Since most powdery mildew symptoms occur late in the growing season, it is usually not considered serious enough to justify chemical control. However, some plants may warrant protection and successful chemical control requires applying a fungicide properly and at the right time. Fungicides are a prophylactic, meaning it has to be sprayed on the plant before the infection occurs. Depending on what species or part of the plant (leaves, flower or fruit) you are trying to protect, spray times may be different.

One of my favorite, efficient fungicides to use is the Bordeaux mixture. In the early 19th century, many of the European grape vines were infected with blight caused by the aphid Phylloxera vastatrix (argued to have come from American grapes), but also mildew and other diseases caused by fungi.

In 1885, botany professor Pierre-Marie-Alexis Millardet of the University of Bordeaux studied powdery mildew in the vineyards of the Bordeaux region. He noticed the vines sprayed with copper and lime to keep nibblers away along the roads showed no signs of the disease. To this day, his solution is widely used in vineyards.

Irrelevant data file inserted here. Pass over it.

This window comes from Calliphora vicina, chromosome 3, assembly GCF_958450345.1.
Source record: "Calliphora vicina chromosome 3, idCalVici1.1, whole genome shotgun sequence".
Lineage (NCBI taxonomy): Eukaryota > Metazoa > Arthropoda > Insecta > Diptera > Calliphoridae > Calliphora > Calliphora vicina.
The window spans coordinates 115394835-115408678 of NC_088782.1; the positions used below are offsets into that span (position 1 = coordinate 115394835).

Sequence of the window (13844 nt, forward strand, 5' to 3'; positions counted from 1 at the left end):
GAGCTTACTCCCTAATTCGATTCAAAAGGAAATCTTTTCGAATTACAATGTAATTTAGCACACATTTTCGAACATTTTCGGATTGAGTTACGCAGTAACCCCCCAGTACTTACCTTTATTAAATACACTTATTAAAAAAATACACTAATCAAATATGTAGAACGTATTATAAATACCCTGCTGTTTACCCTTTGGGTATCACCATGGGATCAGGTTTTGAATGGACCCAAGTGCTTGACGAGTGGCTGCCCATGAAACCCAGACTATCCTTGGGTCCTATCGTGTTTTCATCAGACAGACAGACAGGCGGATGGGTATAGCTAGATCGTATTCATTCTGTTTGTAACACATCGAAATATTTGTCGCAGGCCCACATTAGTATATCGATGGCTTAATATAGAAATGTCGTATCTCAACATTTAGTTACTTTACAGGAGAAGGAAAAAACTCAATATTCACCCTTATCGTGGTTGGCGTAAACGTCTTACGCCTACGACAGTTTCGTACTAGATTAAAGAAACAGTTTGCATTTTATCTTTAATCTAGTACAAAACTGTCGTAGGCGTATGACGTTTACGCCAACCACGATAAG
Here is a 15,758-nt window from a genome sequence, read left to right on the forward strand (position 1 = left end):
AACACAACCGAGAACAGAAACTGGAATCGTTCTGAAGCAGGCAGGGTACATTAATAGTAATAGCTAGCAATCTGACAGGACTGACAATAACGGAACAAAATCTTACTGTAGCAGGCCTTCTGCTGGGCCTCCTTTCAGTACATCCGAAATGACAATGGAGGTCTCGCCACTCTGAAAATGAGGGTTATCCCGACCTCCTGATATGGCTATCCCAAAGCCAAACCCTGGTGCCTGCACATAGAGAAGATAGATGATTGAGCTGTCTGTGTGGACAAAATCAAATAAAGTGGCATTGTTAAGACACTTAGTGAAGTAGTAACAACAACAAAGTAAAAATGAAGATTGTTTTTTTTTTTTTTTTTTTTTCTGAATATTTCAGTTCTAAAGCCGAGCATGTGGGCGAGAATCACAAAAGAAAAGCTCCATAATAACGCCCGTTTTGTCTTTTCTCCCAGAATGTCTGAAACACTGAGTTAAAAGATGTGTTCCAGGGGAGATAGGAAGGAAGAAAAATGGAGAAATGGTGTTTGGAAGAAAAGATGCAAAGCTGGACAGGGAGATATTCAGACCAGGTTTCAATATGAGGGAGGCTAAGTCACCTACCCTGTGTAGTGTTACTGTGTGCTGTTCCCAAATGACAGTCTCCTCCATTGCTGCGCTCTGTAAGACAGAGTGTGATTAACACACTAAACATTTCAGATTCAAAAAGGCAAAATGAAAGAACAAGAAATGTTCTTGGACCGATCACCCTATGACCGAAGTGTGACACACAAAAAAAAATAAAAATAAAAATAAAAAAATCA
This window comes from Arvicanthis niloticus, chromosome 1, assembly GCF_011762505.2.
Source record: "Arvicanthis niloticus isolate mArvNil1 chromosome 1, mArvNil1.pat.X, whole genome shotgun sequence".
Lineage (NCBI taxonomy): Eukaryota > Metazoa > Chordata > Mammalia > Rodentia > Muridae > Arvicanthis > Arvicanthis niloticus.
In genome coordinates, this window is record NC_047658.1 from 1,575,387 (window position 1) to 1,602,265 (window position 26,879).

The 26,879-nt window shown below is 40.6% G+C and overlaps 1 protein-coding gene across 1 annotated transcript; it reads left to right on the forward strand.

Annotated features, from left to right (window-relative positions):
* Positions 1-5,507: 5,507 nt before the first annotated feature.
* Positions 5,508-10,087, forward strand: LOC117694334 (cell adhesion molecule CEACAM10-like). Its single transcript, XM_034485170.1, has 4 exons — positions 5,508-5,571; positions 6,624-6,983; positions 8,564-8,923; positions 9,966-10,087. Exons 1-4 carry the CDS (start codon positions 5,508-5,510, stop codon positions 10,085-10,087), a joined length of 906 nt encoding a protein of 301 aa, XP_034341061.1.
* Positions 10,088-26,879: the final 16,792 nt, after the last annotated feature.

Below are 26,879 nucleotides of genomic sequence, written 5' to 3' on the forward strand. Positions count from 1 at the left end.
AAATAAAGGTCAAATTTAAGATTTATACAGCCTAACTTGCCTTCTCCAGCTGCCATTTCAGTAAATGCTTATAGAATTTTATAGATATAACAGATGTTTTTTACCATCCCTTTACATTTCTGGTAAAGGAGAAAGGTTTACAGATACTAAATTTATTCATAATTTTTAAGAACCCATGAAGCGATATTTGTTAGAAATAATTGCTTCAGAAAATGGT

© The Naturarian

Epic Fail in My Landscape

dead shrubsIn 2017, I designed and installed a whole new front foundation bed. It took almost a year for me to even design it, as I wanted to find the most obscure plants for my garden. No ordinary plants for me!!

I noticed a new plant being offered at a few nurseries of mine called First Editions® Amber Jubilee® Ninebark or it’s original name, Physocarpus opulifolius ‘Jefam’. Basically, Monrovia bought the rights to ‘Jefam’ and changed it’s name to patent it.

Common Ninebark’s are native here, so I didn’t question the hardiness of this shrub. I thought it’s orange leaves in this variety would be a wonderful addition to my landscape.